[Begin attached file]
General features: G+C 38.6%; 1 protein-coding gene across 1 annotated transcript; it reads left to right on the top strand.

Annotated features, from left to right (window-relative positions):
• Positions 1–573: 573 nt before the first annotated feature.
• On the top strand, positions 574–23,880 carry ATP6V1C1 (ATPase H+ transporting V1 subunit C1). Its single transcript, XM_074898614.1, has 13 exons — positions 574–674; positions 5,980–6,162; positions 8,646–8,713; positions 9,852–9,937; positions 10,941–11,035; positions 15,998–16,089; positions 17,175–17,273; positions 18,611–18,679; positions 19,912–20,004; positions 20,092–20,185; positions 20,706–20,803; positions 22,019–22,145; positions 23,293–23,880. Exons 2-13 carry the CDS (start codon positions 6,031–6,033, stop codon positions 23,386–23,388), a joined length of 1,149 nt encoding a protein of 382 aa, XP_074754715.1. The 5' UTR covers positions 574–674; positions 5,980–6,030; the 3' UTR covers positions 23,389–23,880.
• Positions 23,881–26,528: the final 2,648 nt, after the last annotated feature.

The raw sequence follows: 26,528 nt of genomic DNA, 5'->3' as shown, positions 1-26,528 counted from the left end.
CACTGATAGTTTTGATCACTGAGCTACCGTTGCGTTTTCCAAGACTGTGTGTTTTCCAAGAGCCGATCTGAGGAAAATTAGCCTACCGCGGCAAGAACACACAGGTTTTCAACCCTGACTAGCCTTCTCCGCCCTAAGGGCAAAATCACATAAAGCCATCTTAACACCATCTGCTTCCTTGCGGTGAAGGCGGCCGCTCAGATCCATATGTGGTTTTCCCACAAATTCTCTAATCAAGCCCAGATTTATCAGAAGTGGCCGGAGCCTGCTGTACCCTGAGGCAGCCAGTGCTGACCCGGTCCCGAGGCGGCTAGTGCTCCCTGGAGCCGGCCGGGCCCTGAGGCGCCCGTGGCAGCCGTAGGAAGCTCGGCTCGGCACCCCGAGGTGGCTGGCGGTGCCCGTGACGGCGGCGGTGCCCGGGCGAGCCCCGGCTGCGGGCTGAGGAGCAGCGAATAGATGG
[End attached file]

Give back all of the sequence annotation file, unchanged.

General features: G+C 38.6%; 1 protein-coding gene across 1 annotated transcript; it reads left to right on the top strand.

Annotated features, from left to right (window-relative positions):
• Positions 1–573: 573 nt before the first annotated feature.
• On the top strand, positions 574–23,880 carry ATP6V1C1 (ATPase H+ transporting V1 subunit C1). Its single transcript, XM_074898614.1, has 13 exons — positions 574–674; positions 5,980–6,162; positions 8,646–8,713; positions 9,852–9,937; positions 10,941–11,035; positions 15,998–16,089; positions 17,175–17,273; positions 18,611–18,679; positions 19,912–20,004; positions 20,092–20,185; positions 20,706–20,803; positions 22,019–22,145; positions 23,293–23,880. Exons 2-13 carry the CDS (start codon positions 6,031–6,033, stop codon positions 23,386–23,388), a joined length of 1,149 nt encoding a protein of 382 aa, XP_074754715.1. The 5' UTR covers positions 574–674; positions 5,980–6,030; the 3' UTR covers positions 23,389–23,880.
• Positions 23,881–26,528: the final 2,648 nt, after the last annotated feature.

The raw sequence follows: 26,528 nt of genomic DNA, 5'->3' as shown, positions 1-26,528 counted from the left end.
CACTGATAGTTTTGATCACTGAGCTACCGTTGCGTTTTCCAAGACTGTGTGTTTTCCAAGAGCCGATCTGAGGAAAATTAGCCTACCGCGGCAAGAACACACAGGTTTTCAACCCTGACTAGCCTTCTCCGCCCTAAGGGCAAAATCACATAAAGCCATCTTAACACCATCTGCTTCCTTGCGGTGAAGGCGGCCGCTCAGATCCATATGTGGTTTTCCCACAAATTCTCTAATCAAGCCCAGATTTATCAGAAGTGGCCGGAGCCTGCTGTACCCTGAGGCAGCCAGTGCTGACCCGGTCCCGAGGCGGCTAGTGCTCCCTGGAGCCGGCCGGGCCCTGAGGCGCCCGTGGCAGCCGTAGGAAGCTCGGCTCGGCACCCCGAGGTGGCTGGCGGTGCCCGTGACGGCGGCGGTGCCCGGGCGAGCCCCGGCTGCGGGCTGAGGAGCAGCGAATAGATGG